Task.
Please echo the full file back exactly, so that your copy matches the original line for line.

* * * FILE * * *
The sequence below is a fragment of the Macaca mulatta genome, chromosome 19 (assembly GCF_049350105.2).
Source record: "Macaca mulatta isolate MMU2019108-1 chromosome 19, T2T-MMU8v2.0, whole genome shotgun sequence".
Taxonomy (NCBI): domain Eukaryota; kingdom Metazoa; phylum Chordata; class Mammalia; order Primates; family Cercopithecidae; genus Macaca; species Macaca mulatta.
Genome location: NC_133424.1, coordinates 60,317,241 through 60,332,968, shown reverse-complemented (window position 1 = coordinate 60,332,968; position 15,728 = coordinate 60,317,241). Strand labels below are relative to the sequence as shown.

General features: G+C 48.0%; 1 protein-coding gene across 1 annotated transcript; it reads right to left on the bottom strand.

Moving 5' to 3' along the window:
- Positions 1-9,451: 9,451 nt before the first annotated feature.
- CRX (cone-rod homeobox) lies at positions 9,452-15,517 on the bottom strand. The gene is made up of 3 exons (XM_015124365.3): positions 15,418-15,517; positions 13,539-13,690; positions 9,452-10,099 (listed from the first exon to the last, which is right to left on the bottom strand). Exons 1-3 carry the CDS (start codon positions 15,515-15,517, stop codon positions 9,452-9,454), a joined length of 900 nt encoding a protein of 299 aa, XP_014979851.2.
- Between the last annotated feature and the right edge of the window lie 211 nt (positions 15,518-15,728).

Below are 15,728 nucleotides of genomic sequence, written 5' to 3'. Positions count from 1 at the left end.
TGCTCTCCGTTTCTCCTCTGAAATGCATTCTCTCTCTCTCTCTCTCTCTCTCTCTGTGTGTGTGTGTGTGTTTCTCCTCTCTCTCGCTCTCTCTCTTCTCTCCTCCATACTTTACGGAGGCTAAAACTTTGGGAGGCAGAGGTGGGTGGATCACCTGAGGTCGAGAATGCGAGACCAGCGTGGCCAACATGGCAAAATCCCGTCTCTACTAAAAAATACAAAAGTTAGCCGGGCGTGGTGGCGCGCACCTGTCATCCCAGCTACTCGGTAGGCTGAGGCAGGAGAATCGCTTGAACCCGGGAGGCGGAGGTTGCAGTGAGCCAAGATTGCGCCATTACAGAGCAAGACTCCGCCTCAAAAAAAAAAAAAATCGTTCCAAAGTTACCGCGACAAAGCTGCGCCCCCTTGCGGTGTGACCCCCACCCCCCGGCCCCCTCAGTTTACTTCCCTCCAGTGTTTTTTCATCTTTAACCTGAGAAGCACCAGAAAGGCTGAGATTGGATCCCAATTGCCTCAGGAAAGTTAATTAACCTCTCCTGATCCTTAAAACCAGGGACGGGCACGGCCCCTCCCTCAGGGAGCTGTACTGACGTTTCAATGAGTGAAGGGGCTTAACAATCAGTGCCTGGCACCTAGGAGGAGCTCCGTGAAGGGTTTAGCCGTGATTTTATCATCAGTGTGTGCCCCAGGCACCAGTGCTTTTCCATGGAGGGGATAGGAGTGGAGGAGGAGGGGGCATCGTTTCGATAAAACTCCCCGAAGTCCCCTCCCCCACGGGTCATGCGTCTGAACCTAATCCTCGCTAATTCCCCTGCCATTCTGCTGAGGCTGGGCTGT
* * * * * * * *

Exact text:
The sequence below is a fragment of the Macaca mulatta genome, chromosome 19 (assembly GCF_049350105.2).
Source record: "Macaca mulatta isolate MMU2019108-1 chromosome 19, T2T-MMU8v2.0, whole genome shotgun sequence".
Taxonomy (NCBI): domain Eukaryota; kingdom Metazoa; phylum Chordata; class Mammalia; order Primates; family Cercopithecidae; genus Macaca; species Macaca mulatta.
Genome location: NC_133424.1, coordinates 60,317,241 through 60,332,968, shown reverse-complemented (window position 1 = coordinate 60,332,968; position 15,728 = coordinate 60,317,241). Strand labels below are relative to the sequence as shown.

General features: G+C 48.0%; 1 protein-coding gene across 1 annotated transcript; it reads right to left on the bottom strand.

Moving 5' to 3' along the window:
- Positions 1-9,451: 9,451 nt before the first annotated feature.
- CRX (cone-rod homeobox) lies at positions 9,452-15,517 on the bottom strand. The gene is made up of 3 exons (XM_015124365.3): positions 15,418-15,517; positions 13,539-13,690; positions 9,452-10,099 (listed from the first exon to the last, which is right to left on the bottom strand). Exons 1-3 carry the CDS (start codon positions 15,515-15,517, stop codon positions 9,452-9,454), a joined length of 900 nt encoding a protein of 299 aa, XP_014979851.2.
- Between the last annotated feature and the right edge of the window lie 211 nt (positions 15,518-15,728).

Below are 15,728 nucleotides of genomic sequence, written 5' to 3'. Positions count from 1 at the left end.
TGCTCTCCGTTTCTCCTCTGAAATGCATTCTCTCTCTCTCTCTCTCTCTCTCTCTGTGTGTGTGTGTGTGTTTCTCCTCTCTCTCGCTCTCTCTCTTCTCTCCTCCATACTTTACGGAGGCTAAAACTTTGGGAGGCAGAGGTGGGTGGATCACCTGAGGTCGAGAATGCGAGACCAGCGTGGCCAACATGGCAAAATCCCGTCTCTACTAAAAAATACAAAAGTTAGCCGGGCGTGGTGGCGCGCACCTGTCATCCCAGCTACTCGGTAGGCTGAGGCAGGAGAATCGCTTGAACCCGGGAGGCGGAGGTTGCAGTGAGCCAAGATTGCGCCATTACAGAGCAAGACTCCGCCTCAAAAAAAAAAAAAATCGTTCCAAAGTTACCGCGACAAAGCTGCGCCCCCTTGCGGTGTGACCCCCACCCCCCGGCCCCCTCAGTTTACTTCCCTCCAGTGTTTTTTCATCTTTAACCTGAGAAGCACCAGAAAGGCTGAGATTGGATCCCAATTGCCTCAGGAAAGTTAATTAACCTCTCCTGATCCTTAAAACCAGGGACGGGCACGGCCCCTCCCTCAGGGAGCTGTACTGACGTTTCAATGAGTGAAGGGGCTTAACAATCAGTGCCTGGCACCTAGGAGGAGCTCCGTGAAGGGTTTAGCCGTGATTTTATCATCAGTGTGTGCCCCAGGCACCAGTGCTTTTCCATGGAGGGGATAGGAGTGGAGGAGGAGGGGGCATCGTTTCGATAAAACTCCCCGAAGTCCCCTCCCCCACGGGTCATGCGTCTGAACCTAATCCTCGCTAATTCCCCTGCCATTCTGCTGAGGCTGGGCTGT